Your thyroid is an incredibly important gland in your body that sits at the base of your neck and resembles a butterfly shape. It regulates so many important functions of the body including metabolization, temperature regulation, mood and energy. It is estimated that approximately 1 in 10 Canadians deal with thyroid-related issues.
The symptoms associated with hypothyroidism include:
- Weight gain
- Intolerance to cold temperatures
- Brain fog
- Memory loss
- Dry skin
- Brittle nails
- Irregular cycles
- Hair loss
- Difficulty losing weight
- Low libido
- Increased risk of miscarriages
Since these symptoms look so similar to PCOS, it is always important to get a full lab work up on your thyroid.
A full thyroid panel includes the following blood tests:
- Thyroid Stimulating Hormone (TSH)
- Free T3
- Free T4
- Reverse T3
In the case of hypothyroidism, we will see higher levels of Thyroid Stimulating Hormone (TSH), known as the hormone produced by the pituitary gland in the brain that stimulates the thyroid to release Free T4 and a little bit of Free T3, known as our thyroid hormones. In hypothyroidism, we often see lower levels of Free T4 and Free T3.
In a recent Systematic Review and Meta-analysis, it was found that women with PCOS have a higher prevalence of subclinical hypothyroidism.
Subclinical hypothyroidism is when your TSH (thyroid-stimulating hormone) is slightly high and your thyroid hormones, Free T3 and Free T4 are within normal limits. This is not full blown hypothyroidism, however it is a milder form of hypothyroidism which requires further assessment into your signs and symptoms and overall health.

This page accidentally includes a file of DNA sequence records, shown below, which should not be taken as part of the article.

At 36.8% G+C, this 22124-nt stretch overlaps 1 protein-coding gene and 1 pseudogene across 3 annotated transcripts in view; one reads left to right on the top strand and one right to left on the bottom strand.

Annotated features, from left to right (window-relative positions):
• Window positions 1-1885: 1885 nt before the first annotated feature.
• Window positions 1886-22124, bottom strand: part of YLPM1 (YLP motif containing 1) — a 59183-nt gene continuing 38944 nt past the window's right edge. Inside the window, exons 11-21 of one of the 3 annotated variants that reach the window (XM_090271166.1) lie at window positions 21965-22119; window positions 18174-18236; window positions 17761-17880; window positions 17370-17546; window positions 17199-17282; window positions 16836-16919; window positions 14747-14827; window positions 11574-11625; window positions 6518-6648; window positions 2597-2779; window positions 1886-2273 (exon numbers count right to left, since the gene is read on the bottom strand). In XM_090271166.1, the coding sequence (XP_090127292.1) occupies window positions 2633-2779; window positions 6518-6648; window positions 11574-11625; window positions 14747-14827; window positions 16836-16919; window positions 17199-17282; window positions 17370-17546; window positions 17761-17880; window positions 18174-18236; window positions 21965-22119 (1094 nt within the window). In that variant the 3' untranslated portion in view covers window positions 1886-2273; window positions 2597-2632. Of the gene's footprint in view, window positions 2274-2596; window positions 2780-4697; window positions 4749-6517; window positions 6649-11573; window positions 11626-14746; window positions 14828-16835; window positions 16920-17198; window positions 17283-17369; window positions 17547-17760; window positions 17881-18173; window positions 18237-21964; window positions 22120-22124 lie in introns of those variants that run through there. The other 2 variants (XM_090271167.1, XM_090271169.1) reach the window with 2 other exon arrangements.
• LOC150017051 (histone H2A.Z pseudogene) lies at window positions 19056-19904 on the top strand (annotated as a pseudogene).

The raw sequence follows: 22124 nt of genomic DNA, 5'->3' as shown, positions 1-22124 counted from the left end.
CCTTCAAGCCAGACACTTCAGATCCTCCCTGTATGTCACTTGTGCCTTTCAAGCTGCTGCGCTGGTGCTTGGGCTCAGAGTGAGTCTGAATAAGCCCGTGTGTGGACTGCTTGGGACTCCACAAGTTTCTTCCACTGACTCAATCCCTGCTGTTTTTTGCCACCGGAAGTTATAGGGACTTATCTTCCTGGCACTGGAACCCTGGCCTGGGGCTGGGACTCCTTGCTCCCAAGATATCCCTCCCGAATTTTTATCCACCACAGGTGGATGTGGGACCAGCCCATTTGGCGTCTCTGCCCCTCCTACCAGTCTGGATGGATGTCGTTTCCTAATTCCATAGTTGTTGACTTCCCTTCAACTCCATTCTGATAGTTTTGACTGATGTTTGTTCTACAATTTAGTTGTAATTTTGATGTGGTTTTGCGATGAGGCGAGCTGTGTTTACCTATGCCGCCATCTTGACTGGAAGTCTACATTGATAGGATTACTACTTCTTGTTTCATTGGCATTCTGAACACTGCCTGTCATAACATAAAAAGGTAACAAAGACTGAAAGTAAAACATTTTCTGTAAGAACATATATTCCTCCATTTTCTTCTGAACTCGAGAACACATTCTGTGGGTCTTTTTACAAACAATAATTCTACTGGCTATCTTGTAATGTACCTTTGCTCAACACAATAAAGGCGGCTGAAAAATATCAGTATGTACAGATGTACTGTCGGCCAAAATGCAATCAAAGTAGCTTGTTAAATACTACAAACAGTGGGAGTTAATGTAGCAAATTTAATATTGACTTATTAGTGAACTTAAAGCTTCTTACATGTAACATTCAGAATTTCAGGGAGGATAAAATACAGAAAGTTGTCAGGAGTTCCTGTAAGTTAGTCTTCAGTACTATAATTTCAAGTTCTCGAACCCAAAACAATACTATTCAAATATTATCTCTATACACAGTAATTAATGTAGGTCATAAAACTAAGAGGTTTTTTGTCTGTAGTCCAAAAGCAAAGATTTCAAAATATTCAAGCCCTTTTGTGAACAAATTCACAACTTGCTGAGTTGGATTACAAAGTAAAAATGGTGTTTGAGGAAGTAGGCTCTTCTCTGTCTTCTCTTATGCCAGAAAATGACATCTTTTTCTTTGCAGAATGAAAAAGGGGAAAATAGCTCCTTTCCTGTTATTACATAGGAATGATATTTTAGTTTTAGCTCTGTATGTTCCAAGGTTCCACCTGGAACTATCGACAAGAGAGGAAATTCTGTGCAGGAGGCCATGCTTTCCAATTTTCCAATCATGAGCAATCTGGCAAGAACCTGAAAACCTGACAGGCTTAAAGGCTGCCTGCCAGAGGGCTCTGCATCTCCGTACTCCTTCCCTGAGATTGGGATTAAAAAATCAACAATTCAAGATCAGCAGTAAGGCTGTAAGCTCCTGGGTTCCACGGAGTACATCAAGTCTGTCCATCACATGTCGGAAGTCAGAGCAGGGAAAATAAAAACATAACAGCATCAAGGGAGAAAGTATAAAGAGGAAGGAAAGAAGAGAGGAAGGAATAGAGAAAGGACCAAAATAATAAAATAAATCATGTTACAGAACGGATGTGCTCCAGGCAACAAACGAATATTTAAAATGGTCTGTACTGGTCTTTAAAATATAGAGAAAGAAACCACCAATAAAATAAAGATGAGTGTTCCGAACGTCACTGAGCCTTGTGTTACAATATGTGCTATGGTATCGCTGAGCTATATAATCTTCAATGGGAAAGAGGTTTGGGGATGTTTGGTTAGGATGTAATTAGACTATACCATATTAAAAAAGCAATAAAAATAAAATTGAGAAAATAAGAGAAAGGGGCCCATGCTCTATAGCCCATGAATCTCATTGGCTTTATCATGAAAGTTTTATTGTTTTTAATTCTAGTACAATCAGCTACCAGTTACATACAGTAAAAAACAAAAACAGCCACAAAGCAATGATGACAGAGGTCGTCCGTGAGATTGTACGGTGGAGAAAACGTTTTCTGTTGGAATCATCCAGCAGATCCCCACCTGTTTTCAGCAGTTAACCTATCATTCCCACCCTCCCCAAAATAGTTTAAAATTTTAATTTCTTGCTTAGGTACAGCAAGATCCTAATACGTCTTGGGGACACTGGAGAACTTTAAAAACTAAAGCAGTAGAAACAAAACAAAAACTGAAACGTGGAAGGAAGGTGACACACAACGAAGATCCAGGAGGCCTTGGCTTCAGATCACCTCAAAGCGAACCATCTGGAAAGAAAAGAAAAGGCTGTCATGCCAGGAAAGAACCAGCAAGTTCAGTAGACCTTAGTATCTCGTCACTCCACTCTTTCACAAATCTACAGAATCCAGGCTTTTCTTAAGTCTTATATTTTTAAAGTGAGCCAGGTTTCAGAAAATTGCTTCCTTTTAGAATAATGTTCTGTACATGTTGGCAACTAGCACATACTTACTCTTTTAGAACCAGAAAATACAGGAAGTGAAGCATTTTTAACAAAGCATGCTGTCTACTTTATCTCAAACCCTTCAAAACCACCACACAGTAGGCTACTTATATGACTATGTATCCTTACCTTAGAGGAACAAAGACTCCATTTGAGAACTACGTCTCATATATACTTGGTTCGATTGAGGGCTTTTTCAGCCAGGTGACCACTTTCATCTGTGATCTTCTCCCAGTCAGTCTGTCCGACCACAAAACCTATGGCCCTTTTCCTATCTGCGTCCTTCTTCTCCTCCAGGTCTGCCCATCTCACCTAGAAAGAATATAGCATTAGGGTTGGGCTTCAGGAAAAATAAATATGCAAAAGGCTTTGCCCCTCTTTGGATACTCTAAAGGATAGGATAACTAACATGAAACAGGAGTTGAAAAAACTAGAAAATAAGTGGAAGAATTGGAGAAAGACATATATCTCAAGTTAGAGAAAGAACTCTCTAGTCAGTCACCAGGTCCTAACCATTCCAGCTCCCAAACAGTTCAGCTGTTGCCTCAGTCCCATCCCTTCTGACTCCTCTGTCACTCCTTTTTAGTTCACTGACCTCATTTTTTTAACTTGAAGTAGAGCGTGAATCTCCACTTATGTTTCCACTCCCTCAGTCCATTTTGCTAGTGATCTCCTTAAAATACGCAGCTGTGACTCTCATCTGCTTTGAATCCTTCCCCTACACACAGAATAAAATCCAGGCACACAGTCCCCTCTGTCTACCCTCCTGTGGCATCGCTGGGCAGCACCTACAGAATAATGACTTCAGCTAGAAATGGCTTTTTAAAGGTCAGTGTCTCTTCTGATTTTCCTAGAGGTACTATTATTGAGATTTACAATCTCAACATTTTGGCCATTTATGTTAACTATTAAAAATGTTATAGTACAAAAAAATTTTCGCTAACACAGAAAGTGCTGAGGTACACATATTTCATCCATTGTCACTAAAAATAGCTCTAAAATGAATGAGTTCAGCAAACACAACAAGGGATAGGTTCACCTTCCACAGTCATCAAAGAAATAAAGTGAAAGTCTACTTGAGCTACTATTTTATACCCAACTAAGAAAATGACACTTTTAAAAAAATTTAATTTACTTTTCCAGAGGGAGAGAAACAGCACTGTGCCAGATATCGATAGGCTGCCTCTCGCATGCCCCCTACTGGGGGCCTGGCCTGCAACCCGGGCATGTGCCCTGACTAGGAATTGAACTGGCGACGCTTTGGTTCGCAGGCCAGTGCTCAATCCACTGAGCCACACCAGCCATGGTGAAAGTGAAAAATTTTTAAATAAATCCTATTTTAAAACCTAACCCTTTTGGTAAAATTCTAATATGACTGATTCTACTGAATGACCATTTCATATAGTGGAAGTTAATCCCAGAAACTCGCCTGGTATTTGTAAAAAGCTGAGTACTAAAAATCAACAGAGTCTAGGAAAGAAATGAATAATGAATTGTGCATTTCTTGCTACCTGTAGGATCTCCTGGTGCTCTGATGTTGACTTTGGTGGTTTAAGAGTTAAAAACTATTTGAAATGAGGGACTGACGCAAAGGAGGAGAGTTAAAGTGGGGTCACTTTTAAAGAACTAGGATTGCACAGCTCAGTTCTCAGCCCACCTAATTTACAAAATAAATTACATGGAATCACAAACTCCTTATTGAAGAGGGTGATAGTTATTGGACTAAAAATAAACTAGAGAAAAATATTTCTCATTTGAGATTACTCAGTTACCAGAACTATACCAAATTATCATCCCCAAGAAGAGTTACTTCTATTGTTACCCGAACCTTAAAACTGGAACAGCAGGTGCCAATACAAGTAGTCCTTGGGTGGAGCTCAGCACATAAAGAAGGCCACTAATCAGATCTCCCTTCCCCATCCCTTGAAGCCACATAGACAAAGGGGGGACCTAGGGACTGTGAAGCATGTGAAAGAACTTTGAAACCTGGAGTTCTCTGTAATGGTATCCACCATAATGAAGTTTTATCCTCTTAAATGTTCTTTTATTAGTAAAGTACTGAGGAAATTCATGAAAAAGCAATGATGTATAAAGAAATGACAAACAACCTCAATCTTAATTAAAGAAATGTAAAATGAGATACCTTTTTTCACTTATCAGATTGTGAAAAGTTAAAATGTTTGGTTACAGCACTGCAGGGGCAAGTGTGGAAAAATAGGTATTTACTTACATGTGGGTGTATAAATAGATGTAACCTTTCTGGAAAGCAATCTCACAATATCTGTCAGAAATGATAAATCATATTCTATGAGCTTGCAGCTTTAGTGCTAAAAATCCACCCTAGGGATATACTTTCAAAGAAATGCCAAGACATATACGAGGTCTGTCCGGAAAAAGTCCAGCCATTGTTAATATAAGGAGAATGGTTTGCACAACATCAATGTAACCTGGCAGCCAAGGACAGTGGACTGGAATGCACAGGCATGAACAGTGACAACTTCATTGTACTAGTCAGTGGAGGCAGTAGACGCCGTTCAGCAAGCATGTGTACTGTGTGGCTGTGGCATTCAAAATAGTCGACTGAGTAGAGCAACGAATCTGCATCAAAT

When it comes to hormones, it can be very complicated. However, completing a thorough work up into your symptoms along with fully assessing your thyroid via lab work can give us an in depth picture as to what is going on in your body.
Especially if you have been trying to lose weight and you have hit a plateau OR If you have been experiencing fatigue without a clear explanation, it is important to get your thyroid assessed.
Dr. Samina Mitha, ND
Sage Naturopathic Clinic
Ding, X., Yang, L., Wang, J., Tang, R., Chen, Q., Pan, J., … Mu, L. (2018, November 27). Subclinical Hypothyroidism in Polycystic Ovary Syndrome: A Systematic Review and Meta-Analysis. Frontiers in Endocrinology, Vol. 9. https://doi.org/10.3389/fendo.2018.00700